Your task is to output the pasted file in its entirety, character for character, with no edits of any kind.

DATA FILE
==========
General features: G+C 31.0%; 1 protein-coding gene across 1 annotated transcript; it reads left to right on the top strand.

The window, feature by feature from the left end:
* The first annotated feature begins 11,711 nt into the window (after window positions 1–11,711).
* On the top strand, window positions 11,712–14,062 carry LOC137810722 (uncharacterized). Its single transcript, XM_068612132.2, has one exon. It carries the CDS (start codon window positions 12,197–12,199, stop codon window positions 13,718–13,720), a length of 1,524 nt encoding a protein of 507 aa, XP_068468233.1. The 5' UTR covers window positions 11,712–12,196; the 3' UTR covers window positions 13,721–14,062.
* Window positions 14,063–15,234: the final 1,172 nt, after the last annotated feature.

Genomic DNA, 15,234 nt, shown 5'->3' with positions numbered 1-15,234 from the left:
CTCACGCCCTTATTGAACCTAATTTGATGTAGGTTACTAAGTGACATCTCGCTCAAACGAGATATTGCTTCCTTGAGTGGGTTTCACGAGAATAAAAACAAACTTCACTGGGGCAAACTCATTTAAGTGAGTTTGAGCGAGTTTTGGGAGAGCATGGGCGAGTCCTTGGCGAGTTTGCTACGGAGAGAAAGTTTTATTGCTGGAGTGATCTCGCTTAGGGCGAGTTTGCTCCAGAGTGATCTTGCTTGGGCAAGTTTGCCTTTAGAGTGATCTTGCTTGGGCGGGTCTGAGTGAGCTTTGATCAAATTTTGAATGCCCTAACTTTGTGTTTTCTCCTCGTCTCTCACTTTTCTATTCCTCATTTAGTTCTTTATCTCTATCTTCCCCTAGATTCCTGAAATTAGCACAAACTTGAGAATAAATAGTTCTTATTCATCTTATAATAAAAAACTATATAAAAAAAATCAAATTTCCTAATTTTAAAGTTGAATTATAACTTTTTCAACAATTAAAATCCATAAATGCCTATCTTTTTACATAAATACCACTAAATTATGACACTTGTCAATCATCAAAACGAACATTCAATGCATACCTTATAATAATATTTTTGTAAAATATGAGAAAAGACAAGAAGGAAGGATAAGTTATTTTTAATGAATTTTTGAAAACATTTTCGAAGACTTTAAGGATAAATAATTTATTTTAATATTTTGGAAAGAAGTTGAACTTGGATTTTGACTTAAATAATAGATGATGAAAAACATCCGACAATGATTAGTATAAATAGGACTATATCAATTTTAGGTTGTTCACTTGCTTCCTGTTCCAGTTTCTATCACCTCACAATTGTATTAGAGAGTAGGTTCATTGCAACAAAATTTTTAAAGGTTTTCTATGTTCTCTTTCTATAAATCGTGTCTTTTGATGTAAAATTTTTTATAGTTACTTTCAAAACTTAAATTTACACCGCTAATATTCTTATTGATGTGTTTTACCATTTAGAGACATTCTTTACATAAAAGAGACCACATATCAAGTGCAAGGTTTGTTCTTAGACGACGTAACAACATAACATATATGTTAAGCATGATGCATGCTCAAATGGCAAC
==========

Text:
General features: G+C 31.0%; 1 protein-coding gene across 1 annotated transcript; it reads left to right on the top strand.

The window, feature by feature from the left end:
* The first annotated feature begins 11,711 nt into the window (after window positions 1–11,711).
* On the top strand, window positions 11,712–14,062 carry LOC137810722 (uncharacterized). Its single transcript, XM_068612132.2, has one exon. It carries the CDS (start codon window positions 12,197–12,199, stop codon window positions 13,718–13,720), a length of 1,524 nt encoding a protein of 507 aa, XP_068468233.1. The 5' UTR covers window positions 11,712–12,196; the 3' UTR covers window positions 13,721–14,062.
* Window positions 14,063–15,234: the final 1,172 nt, after the last annotated feature.

Genomic DNA, 15,234 nt, shown 5'->3' with positions numbered 1-15,234 from the left:
CTCACGCCCTTATTGAACCTAATTTGATGTAGGTTACTAAGTGACATCTCGCTCAAACGAGATATTGCTTCCTTGAGTGGGTTTCACGAGAATAAAAACAAACTTCACTGGGGCAAACTCATTTAAGTGAGTTTGAGCGAGTTTTGGGAGAGCATGGGCGAGTCCTTGGCGAGTTTGCTACGGAGAGAAAGTTTTATTGCTGGAGTGATCTCGCTTAGGGCGAGTTTGCTCCAGAGTGATCTTGCTTGGGCAAGTTTGCCTTTAGAGTGATCTTGCTTGGGCGGGTCTGAGTGAGCTTTGATCAAATTTTGAATGCCCTAACTTTGTGTTTTCTCCTCGTCTCTCACTTTTCTATTCCTCATTTAGTTCTTTATCTCTATCTTCCCCTAGATTCCTGAAATTAGCACAAACTTGAGAATAAATAGTTCTTATTCATCTTATAATAAAAAACTATATAAAAAAAATCAAATTTCCTAATTTTAAAGTTGAATTATAACTTTTTCAACAATTAAAATCCATAAATGCCTATCTTTTTACATAAATACCACTAAATTATGACACTTGTCAATCATCAAAACGAACATTCAATGCATACCTTATAATAATATTTTTGTAAAATATGAGAAAAGACAAGAAGGAAGGATAAGTTATTTTTAATGAATTTTTGAAAACATTTTCGAAGACTTTAAGGATAAATAATTTATTTTAATATTTTGGAAAGAAGTTGAACTTGGATTTTGACTTAAATAATAGATGATGAAAAACATCCGACAATGATTAGTATAAATAGGACTATATCAATTTTAGGTTGTTCACTTGCTTCCTGTTCCAGTTTCTATCACCTCACAATTGTATTAGAGAGTAGGTTCATTGCAACAAAATTTTTAAAGGTTTTCTATGTTCTCTTTCTATAAATCGTGTCTTTTGATGTAAAATTTTTTATAGTTACTTTCAAAACTTAAATTTACACCGCTAATATTCTTATTGATGTGTTTTACCATTTAGAGACATTCTTTACATAAAAGAGACCACATATCAAGTGCAAGGTTTGTTCTTAGACGACGTAACAACATAACATATATGTTAAGCATGATGCATGCTCAAATGGCAAC